The first call came at 2:38 a.m., which I missed. Caller ID said “Watertown Emergency.” The second came a few minutes later; it was a robocall from the chief of police warning us of an “active incident” in East Watertown, telling folks to stay at home and not open the door for anyone not in a uniform.
Try to sleep after that. A quick check of Twitter showed there had been a shootout and possible explosions in East Watertown and that the suspects were also involved in the shooting of an MIT campus police officer late Thursday night. The officer died.
I live in Watertown, a town just west of Boston where overnight police have converged in their hunt for the Boston Marathon bombers. The town — and actually the entire metropolitan area including Boston, Cambridge, Newton, and Waltham — is now in full lockdown. My house is barely a mile from what appears to be a paramilitary operation but I can hear and see nothing of it. Nor did I hear the gunfire and explosions that rocked East Watertown in the early morning hours, and which neighbors captured on cell phone video.
In the hours after the robo-call, there was the usual flurry of information and misinformation on Twitter as well as the TV stations — one of the suspects was erroneously identified on Reddit and other sites as missing Brown University student Sunil Tripathi. One of the local TV outlets, after spending a half hour rehashing what had been reported and misreported by others, then dropped the feed of the State Police’s statement during the night. Mind boggling.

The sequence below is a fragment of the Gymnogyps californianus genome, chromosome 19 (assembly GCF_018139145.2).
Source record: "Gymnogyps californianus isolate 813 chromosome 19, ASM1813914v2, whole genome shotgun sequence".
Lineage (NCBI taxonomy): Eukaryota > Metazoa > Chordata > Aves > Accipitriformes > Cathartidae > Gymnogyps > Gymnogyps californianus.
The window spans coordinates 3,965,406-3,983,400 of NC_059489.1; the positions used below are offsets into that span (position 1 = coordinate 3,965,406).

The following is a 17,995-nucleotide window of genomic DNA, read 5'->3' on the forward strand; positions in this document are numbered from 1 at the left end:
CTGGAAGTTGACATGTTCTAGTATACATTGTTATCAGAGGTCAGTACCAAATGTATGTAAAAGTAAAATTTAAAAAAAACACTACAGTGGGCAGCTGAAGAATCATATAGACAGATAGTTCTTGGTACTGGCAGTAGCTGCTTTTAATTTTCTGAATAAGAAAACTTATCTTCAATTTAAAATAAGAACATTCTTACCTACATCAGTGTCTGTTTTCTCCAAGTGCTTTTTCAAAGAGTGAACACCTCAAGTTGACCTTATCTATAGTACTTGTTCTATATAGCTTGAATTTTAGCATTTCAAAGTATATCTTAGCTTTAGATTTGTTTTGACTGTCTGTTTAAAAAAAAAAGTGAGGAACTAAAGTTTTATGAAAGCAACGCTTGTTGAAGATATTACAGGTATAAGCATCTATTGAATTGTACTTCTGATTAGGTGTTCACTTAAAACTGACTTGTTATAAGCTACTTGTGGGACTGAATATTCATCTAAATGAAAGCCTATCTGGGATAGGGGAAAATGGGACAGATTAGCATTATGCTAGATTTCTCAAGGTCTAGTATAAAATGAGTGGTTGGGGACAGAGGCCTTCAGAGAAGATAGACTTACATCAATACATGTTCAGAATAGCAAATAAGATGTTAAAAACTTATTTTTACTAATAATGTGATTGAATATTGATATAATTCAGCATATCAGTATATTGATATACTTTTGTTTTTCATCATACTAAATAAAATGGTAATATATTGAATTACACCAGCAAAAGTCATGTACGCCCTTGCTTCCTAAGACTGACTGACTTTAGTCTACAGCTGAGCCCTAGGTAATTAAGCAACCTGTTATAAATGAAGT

Finding out what happened required triangulation — as one Twitter correspondent put it, cops on the scanners are having conversations, they don’t know what’s going on either.
Reports were all over the map. Both suspects of the Marathon bombing were involved; both were killed; one was captured, one was killed; the reality emerging this morning is that one suspect, 26-year-old Tamerlan Tsarnaev, was dead; the other, his 19-year-old brother Dzhokhar Tsarnaev, was at large wearing a suicide vest. Or not. The latter appears to be suspect number 2 (white hat guy) in the Boston Marathon bombings.
What this shows is that proximity to an event means nothing in terms of accuracy unless you are an actual eyewitness. The information I had a mile away was available to everyone.
The lockdown continues.
Photos courtesy Getty Images.